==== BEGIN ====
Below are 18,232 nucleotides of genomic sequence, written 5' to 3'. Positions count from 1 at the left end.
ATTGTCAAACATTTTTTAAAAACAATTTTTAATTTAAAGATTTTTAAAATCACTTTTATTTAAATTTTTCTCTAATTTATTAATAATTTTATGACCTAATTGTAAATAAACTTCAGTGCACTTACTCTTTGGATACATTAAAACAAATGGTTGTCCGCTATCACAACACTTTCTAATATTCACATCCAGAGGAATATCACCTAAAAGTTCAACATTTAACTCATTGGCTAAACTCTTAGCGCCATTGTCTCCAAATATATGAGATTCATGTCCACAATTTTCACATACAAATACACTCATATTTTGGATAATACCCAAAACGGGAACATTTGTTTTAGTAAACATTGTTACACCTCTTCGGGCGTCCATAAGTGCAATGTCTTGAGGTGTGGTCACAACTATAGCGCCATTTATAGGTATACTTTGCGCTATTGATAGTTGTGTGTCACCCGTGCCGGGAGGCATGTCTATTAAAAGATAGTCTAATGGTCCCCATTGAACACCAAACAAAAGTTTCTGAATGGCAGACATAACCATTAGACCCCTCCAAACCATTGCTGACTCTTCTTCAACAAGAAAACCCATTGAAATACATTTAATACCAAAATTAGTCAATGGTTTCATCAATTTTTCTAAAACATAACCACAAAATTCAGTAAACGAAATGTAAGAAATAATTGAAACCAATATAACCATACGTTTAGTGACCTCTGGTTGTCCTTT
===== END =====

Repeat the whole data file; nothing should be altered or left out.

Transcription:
Below are 18,232 nucleotides of genomic sequence, written 5' to 3'. Positions count from 1 at the left end.
ATTGTCAAACATTTTTTAAAAACAATTTTTAATTTAAAGATTTTTAAAATCACTTTTATTTAAATTTTTCTCTAATTTATTAATAATTTTATGACCTAATTGTAAATAAACTTCAGTGCACTTACTCTTTGGATACATTAAAACAAATGGTTGTCCGCTATCACAACACTTTCTAATATTCACATCCAGAGGAATATCACCTAAAAGTTCAACATTTAACTCATTGGCTAAACTCTTAGCGCCATTGTCTCCAAATATATGAGATTCATGTCCACAATTTTCACATACAAATACACTCATATTTTGGATAATACCCAAAACGGGAACATTTGTTTTAGTAAACATTGTTACACCTCTTCGGGCGTCCATAAGTGCAATGTCTTGAGGTGTGGTCACAACTATAGCGCCATTTATAGGTATACTTTGCGCTATTGATAGTTGTGTGTCACCCGTGCCGGGAGGCATGTCTATTAAAAGATAGTCTAATGGTCCCCATTGAACACCAAACAAAAGTTTCTGAATGGCAGACATAACCATTAGACCCCTCCAAACCATTGCTGACTCTTCTTCAACAAGAAAACCCATTGAAATACATTTAATACCAAAATTAGTCAATGGTTTCATCAATTTTTCTAAAACATAACCACAAAATTCAGTAAACGAAATGTAAGAAATAATTGAAACCAATATAACCATACGTTTAGTGACCTCTGGTTGTCCTTT